W3C home > Mailing lists > Public > public-interledger@w3.org > November 2016

Re: TJSON

From: Jacob Pratt <jhprattdev@gmail.com>
Date: Thu, 3 Nov 2016 14:42:21 -0400
Message-ID: <CAAFMpDr1Ux4eYRanuJLKYC6e9FOv4n4MeY4cv09pkn2tHQUxJA@mail.gmail.com>
To: Stefan Thomas <stefan@ripple.com>
Cc: Shane McCarron <shane@spec-ops.io>, Anders Rundgren <anders.rundgren.net@gmail.com>, Adrian Hope-Bailie <adrian@hopebailie.com>, Interledger Community Group <public-interledger@w3.org>
I'll second that. By allowing fields to be tagged, but not requiring it,
TJSON would still be compatible with JSON, while providing the same level
of specificity desired by the proposal. I think this also solves the issue
at hand of not knowing what type it is, as the issue only arises in cases
where it is encoded as a string, but is actually base64 or similar.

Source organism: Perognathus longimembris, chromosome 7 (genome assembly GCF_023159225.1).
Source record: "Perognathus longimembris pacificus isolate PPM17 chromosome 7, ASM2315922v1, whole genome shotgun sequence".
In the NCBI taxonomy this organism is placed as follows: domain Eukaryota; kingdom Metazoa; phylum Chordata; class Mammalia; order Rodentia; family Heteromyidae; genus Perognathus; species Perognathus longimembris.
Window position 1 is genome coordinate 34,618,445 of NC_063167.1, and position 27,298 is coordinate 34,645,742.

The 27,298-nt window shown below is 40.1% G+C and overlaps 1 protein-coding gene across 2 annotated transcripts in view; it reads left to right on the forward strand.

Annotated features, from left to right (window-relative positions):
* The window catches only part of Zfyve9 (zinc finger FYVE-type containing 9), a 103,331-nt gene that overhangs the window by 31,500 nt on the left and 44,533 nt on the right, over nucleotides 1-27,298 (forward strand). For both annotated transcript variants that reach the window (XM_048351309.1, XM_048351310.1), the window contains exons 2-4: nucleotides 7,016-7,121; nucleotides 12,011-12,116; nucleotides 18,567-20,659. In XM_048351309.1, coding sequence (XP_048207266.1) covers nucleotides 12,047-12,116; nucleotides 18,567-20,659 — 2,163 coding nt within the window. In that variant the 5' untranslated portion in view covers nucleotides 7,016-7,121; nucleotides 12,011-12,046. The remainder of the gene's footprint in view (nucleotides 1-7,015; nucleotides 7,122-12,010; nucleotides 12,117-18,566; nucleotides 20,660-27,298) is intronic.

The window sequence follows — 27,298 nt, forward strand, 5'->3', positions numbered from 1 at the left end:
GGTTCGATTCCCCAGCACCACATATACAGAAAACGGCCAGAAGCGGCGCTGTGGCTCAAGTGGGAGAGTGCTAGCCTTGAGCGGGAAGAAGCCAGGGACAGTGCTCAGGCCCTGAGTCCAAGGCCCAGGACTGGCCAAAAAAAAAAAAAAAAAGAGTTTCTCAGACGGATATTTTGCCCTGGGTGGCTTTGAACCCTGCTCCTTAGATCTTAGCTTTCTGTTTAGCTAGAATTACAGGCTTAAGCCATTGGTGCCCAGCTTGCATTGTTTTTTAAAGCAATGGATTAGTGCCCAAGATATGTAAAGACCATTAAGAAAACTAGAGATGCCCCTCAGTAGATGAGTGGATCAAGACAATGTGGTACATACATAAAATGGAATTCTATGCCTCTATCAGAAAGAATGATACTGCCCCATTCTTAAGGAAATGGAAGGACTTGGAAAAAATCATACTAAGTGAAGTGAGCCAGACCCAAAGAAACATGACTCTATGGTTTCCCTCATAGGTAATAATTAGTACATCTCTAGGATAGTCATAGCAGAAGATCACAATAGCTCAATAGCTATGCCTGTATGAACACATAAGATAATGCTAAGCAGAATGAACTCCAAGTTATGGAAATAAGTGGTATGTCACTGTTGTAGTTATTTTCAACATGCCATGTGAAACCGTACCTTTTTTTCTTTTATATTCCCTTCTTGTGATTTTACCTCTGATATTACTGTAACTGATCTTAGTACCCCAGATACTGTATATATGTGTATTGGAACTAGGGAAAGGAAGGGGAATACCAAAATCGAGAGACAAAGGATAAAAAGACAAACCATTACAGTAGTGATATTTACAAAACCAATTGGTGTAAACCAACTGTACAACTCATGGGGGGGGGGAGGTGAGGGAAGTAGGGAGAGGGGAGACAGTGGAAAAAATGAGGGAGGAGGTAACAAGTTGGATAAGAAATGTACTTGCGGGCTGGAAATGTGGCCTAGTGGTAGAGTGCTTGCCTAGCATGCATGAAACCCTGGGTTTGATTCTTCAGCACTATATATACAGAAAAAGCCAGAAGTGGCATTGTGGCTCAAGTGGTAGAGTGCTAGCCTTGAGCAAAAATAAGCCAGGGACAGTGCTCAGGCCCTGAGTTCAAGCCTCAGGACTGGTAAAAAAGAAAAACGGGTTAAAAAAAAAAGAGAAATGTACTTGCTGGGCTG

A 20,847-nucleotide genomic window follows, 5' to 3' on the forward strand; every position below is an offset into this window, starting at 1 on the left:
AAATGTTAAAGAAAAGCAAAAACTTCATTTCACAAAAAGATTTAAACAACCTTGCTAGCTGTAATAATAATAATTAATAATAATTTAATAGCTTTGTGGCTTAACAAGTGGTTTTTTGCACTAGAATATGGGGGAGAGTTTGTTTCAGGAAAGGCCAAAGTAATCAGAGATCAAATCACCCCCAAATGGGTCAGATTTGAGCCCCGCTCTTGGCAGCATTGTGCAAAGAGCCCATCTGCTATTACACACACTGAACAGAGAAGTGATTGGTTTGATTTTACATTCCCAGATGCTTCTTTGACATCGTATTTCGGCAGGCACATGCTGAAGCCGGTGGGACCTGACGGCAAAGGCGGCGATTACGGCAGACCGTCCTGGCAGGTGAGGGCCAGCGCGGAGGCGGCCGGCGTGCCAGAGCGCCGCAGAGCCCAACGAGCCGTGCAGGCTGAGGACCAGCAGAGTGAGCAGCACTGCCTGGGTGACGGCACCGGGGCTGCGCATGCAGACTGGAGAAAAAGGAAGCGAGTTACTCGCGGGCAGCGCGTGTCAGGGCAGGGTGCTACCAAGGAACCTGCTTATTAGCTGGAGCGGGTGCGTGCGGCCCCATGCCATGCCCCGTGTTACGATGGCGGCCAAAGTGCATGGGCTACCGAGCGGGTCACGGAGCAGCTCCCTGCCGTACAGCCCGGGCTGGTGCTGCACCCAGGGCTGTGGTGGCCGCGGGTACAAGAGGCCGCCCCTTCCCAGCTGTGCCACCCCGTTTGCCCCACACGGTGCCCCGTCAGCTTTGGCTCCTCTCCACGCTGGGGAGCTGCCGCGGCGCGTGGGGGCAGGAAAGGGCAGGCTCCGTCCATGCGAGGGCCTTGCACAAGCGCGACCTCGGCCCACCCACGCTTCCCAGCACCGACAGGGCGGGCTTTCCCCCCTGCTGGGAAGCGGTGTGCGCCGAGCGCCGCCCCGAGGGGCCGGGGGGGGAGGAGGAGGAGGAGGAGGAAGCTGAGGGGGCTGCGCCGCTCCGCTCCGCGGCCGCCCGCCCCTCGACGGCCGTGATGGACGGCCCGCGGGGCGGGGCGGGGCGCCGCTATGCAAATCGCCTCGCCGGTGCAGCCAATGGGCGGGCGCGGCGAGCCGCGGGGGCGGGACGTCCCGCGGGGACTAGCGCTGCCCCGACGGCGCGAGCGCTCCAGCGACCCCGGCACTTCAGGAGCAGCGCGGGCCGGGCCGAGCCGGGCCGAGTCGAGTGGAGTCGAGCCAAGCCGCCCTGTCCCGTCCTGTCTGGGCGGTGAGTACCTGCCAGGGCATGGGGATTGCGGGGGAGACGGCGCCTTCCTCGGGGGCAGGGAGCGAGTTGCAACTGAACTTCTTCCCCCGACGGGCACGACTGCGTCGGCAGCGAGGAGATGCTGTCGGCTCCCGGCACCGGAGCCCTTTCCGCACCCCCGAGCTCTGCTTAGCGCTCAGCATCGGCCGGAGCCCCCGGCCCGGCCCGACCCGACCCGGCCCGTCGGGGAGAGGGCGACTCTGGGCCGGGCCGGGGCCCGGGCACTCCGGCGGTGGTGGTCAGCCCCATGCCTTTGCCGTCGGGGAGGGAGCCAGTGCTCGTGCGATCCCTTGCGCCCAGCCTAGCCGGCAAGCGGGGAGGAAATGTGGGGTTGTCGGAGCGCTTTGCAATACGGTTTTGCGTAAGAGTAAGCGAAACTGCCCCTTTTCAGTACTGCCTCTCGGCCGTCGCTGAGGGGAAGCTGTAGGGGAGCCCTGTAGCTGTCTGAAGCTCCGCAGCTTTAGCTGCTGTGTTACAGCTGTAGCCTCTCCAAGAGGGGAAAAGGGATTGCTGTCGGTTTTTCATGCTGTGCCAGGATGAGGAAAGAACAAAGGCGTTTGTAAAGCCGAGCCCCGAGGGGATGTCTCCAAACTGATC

Jacob H. Pratt

On Thu, Nov 3, 2016 at 2:15 PM, Stefan Thomas <stefan@ripple.com> wrote:

> My take on TJSON is that it definitely solves a real problem that I've
> personally run into. When looking at a JSON document, you don't know
> whether a given value is a string or base64 for instance. JSON-LD is a
> possible option, but comes with a lot of other features that you don't
> always need.
>
> My only feedback would be that it would like to see more of an effort to
> make TJSON a superset of JSON as opposed to requiring every field to be
> tagged with a type.
>
> If I have:
>
> {
>   "count": 5,
>   "key": "AANFJzysAFsbashj==",
>   "message": "Hello!"
> }
>
> Why do I have to add a ton of tags? Why not just:
>
> {
>   "count": 5,
>   "key:b64":  "AANFJzysAFsbashj==",
>   "message": "Hello!"
> }
>
> I.e. tag the fields where your default guess of the type would be wrong